“AI-nxiety,” the Post-Pandemic Reset and Big Tech in Flux: What You Need to Know From DLD Munich

Perspectives Header DLD 2 6 23 3
  • Text Eli Williams
  • Design Emily Zhang

A few weeks ago, a few members of the Day One team flew to Munich to attend the DLD Conference. Founded in 2005, when ChatGPT was just a twinkle in the eye of founder Sam Altman and the iPhone was nothing more than an idea that horrified Regis Philbin, DLD (short for “Digital-Life-Design”) bills itself as a forum meant to connect “people eager to change the world in the digital era.” It hosts a diverse array of both renowned and yet-to-be-established speakers with varied backgrounds across business, tech, media, art and design. Previous speakers have included heavy hitters like Mark Zuckerberg, Tony Fadell (the mind behind the iPod), Satya Nadella (CEO of Microsoft), Lady Gaga (needs no introduction), Jack Dorsey (former “Chief Twit”), Ai Weiwei (your favorite artist’s favorite artist) and more.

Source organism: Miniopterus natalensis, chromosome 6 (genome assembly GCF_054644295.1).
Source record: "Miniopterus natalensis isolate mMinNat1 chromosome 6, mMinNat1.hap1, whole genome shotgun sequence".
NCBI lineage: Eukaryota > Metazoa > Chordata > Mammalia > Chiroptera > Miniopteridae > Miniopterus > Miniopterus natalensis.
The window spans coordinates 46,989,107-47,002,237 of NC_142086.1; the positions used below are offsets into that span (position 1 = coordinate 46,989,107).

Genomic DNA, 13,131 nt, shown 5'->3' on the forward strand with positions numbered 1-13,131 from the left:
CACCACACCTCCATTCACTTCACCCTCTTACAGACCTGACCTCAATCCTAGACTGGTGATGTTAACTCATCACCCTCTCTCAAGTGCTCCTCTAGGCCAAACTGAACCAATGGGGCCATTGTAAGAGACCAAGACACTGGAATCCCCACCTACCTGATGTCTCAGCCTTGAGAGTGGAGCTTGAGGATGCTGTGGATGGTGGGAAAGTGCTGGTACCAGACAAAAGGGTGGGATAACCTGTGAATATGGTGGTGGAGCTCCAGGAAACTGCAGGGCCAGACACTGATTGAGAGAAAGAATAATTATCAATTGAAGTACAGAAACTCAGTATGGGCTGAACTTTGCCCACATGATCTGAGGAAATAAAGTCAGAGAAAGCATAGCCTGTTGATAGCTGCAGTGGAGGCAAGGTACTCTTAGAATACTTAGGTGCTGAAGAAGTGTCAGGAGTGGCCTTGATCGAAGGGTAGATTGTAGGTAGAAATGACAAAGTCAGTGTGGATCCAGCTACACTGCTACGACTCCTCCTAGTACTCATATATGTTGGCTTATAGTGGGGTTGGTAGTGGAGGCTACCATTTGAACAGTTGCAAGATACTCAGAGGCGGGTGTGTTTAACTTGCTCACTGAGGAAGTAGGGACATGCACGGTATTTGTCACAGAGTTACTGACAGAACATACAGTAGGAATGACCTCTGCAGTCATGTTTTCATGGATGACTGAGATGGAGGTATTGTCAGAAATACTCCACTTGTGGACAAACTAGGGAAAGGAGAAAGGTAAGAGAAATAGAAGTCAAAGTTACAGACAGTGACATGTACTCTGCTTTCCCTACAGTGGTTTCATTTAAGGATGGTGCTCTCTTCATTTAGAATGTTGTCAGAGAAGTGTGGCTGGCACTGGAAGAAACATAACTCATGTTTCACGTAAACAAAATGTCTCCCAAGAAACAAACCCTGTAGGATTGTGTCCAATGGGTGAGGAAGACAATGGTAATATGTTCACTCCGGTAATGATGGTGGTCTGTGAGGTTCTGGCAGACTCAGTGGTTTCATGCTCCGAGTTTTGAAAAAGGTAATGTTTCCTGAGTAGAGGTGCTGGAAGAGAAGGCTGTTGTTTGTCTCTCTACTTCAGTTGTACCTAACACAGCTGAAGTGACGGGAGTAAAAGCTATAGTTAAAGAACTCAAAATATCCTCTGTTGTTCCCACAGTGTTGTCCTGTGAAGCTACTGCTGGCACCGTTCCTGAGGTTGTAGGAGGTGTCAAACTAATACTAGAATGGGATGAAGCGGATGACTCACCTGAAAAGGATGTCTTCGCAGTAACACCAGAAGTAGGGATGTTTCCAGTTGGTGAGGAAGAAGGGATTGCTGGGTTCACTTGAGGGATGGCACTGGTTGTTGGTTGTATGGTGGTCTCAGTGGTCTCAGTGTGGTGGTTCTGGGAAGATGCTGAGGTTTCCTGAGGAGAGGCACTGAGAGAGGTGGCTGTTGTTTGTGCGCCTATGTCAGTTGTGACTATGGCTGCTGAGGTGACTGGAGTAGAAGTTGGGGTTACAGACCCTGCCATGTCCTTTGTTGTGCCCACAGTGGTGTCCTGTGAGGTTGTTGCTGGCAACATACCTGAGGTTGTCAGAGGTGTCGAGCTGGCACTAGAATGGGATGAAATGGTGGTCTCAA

It was a fairly short conference by most industry standards (just two days), which meant that our schedules were packed with over 20 to 30 semi-strictly enforced 15-25 minute keynote addresses, a live band, one very loud drone (to capture content), several muted responses to jokes about Elon Musk’s Twitter takeover and, thankfully, enough small bites to keep you alive and kicking for the day.

If your goal, like mine, is to try to be the dumbest in the room, this conference delivered. We learned about the “unbearable slowness of being” (feeling like we’re in a liminal space), autonomous flying vehicles, the psychology of big wave surfing, “How DNA Origami Disrupts Medicine and Becomes the New Cornerstone of Nano Robotics” and—woof—interspecies communication. And that was all before the coffee was served.

Flipping through my barely legible handwriting on the flight back, a pattern started to emerge among the conference's key themes: the growing prominence of generative AI (and the ensuing “AI-nxiety,” as we’re calling it), tech’s midlife crisis and the post-Covid expectations reset. Here’s what you need to know for each.

Bubble Burst

The Take: We’re emerging from a variety of post-Peloton pandemic bubbles: a rapid reckoning with Covid-era expectations about where consumer interest and spend lies.